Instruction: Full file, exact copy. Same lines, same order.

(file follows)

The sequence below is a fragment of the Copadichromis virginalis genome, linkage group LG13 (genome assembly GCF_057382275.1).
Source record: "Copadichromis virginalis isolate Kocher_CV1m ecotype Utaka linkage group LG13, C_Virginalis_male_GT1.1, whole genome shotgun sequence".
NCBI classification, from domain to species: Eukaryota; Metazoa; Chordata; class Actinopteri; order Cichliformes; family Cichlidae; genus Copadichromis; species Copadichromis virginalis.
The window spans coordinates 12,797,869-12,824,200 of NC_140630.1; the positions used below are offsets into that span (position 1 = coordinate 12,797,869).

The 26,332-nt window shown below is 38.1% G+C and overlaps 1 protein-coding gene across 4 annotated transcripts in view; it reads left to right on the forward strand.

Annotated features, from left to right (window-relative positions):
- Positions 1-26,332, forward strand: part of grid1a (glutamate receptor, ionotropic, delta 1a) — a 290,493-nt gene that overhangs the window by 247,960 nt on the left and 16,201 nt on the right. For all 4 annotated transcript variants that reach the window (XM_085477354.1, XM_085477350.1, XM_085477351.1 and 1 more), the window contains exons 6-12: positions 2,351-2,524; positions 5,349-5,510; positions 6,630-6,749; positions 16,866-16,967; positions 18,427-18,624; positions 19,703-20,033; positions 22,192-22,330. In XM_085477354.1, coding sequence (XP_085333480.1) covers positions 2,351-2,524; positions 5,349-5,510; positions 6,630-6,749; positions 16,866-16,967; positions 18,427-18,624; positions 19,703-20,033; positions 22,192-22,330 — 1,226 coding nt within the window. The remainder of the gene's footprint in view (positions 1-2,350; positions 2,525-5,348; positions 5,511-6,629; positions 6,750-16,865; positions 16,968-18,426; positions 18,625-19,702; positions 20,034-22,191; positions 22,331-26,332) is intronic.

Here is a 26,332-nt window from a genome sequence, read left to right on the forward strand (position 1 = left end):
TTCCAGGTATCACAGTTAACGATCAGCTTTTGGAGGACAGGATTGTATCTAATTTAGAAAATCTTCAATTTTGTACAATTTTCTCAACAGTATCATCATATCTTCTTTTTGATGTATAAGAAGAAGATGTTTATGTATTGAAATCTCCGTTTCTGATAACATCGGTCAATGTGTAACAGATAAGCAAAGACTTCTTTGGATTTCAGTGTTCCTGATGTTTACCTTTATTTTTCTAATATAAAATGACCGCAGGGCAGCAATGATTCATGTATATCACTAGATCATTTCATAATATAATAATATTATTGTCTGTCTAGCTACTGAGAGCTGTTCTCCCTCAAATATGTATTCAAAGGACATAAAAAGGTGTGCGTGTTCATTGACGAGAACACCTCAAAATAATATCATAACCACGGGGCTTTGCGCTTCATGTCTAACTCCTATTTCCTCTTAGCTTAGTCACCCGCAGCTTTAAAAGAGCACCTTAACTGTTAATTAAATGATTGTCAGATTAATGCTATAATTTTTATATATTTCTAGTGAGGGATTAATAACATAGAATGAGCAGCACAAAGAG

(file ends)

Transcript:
The sequence below is a fragment of the Copadichromis virginalis genome, linkage group LG13 (genome assembly GCF_057382275.1).
Source record: "Copadichromis virginalis isolate Kocher_CV1m ecotype Utaka linkage group LG13, C_Virginalis_male_GT1.1, whole genome shotgun sequence".
NCBI classification, from domain to species: Eukaryota; Metazoa; Chordata; class Actinopteri; order Cichliformes; family Cichlidae; genus Copadichromis; species Copadichromis virginalis.
The window spans coordinates 12,797,869-12,824,200 of NC_140630.1; the positions used below are offsets into that span (position 1 = coordinate 12,797,869).

The 26,332-nt window shown below is 38.1% G+C and overlaps 1 protein-coding gene across 4 annotated transcripts in view; it reads left to right on the forward strand.

Annotated features, from left to right (window-relative positions):
- Positions 1-26,332, forward strand: part of grid1a (glutamate receptor, ionotropic, delta 1a) — a 290,493-nt gene that overhangs the window by 247,960 nt on the left and 16,201 nt on the right. For all 4 annotated transcript variants that reach the window (XM_085477354.1, XM_085477350.1, XM_085477351.1 and 1 more), the window contains exons 6-12: positions 2,351-2,524; positions 5,349-5,510; positions 6,630-6,749; positions 16,866-16,967; positions 18,427-18,624; positions 19,703-20,033; positions 22,192-22,330. In XM_085477354.1, coding sequence (XP_085333480.1) covers positions 2,351-2,524; positions 5,349-5,510; positions 6,630-6,749; positions 16,866-16,967; positions 18,427-18,624; positions 19,703-20,033; positions 22,192-22,330 — 1,226 coding nt within the window. The remainder of the gene's footprint in view (positions 1-2,350; positions 2,525-5,348; positions 5,511-6,629; positions 6,750-16,865; positions 16,968-18,426; positions 18,625-19,702; positions 20,034-22,191; positions 22,331-26,332) is intronic.

Here is a 26,332-nt window from a genome sequence, read left to right on the forward strand (position 1 = left end):
TTCCAGGTATCACAGTTAACGATCAGCTTTTGGAGGACAGGATTGTATCTAATTTAGAAAATCTTCAATTTTGTACAATTTTCTCAACAGTATCATCATATCTTCTTTTTGATGTATAAGAAGAAGATGTTTATGTATTGAAATCTCCGTTTCTGATAACATCGGTCAATGTGTAACAGATAAGCAAAGACTTCTTTGGATTTCAGTGTTCCTGATGTTTACCTTTATTTTTCTAATATAAAATGACCGCAGGGCAGCAATGATTCATGTATATCACTAGATCATTTCATAATATAATAATATTATTGTCTGTCTAGCTACTGAGAGCTGTTCTCCCTCAAATATGTATTCAAAGGACATAAAAAGGTGTGCGTGTTCATTGACGAGAACACCTCAAAATAATATCATAACCACGGGGCTTTGCGCTTCATGTCTAACTCCTATTTCCTCTTAGCTTAGTCACCCGCAGCTTTAAAAGAGCACCTTAACTGTTAATTAAATGATTGTCAGATTAATGCTATAATTTTTATATATTTCTAGTGAGGGATTAATAACATAGAATGAGCAGCACAAAGAG